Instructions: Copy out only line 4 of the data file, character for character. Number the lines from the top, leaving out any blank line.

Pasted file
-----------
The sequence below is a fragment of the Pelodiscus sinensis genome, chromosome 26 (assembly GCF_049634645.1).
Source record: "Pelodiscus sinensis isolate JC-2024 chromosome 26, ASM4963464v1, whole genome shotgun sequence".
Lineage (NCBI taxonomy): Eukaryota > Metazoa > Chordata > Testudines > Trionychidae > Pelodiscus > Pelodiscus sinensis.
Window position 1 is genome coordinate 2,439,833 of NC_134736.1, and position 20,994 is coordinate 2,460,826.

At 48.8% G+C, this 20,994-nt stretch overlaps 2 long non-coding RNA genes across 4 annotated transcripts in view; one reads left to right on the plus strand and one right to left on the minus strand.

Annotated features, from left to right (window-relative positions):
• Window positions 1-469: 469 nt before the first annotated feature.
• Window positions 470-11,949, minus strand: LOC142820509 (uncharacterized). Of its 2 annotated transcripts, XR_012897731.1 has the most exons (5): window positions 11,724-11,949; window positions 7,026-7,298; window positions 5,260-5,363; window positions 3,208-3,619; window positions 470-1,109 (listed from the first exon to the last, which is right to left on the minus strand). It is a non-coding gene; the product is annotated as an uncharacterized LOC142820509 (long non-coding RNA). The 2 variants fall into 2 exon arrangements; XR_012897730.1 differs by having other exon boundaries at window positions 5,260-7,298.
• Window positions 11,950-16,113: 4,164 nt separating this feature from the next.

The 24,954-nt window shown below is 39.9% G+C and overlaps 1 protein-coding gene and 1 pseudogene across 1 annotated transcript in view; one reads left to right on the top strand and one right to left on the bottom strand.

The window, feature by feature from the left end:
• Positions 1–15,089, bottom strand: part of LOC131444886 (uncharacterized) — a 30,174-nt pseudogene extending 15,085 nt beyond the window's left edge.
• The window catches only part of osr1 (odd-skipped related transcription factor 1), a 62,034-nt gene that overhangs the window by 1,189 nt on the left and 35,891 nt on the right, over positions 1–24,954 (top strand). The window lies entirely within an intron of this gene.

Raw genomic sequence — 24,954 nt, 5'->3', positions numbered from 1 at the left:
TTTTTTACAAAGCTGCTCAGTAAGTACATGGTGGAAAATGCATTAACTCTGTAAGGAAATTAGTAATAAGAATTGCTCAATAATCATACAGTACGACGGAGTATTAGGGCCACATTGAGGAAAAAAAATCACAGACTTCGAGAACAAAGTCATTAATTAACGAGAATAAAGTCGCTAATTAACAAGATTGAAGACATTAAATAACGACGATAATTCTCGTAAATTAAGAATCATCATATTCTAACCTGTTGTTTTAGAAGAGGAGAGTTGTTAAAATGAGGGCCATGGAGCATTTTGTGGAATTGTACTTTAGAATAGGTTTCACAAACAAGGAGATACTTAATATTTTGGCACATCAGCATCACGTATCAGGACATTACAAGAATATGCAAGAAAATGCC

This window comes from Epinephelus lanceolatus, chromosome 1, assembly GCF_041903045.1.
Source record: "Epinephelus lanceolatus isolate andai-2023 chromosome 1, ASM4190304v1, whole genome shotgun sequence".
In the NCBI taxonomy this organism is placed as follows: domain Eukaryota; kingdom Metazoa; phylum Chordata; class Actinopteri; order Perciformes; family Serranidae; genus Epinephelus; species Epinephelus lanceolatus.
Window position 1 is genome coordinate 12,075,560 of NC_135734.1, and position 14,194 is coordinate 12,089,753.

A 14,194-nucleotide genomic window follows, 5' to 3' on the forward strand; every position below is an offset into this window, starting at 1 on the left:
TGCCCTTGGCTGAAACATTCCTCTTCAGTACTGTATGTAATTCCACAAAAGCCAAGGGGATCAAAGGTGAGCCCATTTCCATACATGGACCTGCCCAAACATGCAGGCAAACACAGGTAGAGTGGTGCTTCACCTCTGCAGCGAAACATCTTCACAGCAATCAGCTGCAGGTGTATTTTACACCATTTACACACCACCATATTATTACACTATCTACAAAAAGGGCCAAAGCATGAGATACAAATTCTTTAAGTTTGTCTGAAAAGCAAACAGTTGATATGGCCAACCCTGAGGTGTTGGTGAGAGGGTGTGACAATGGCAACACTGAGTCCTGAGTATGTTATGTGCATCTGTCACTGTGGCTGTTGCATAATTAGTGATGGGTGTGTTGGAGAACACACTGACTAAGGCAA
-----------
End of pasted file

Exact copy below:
Window position 1 is genome coordinate 2,439,833 of NC_134736.1, and position 20,994 is coordinate 2,460,826.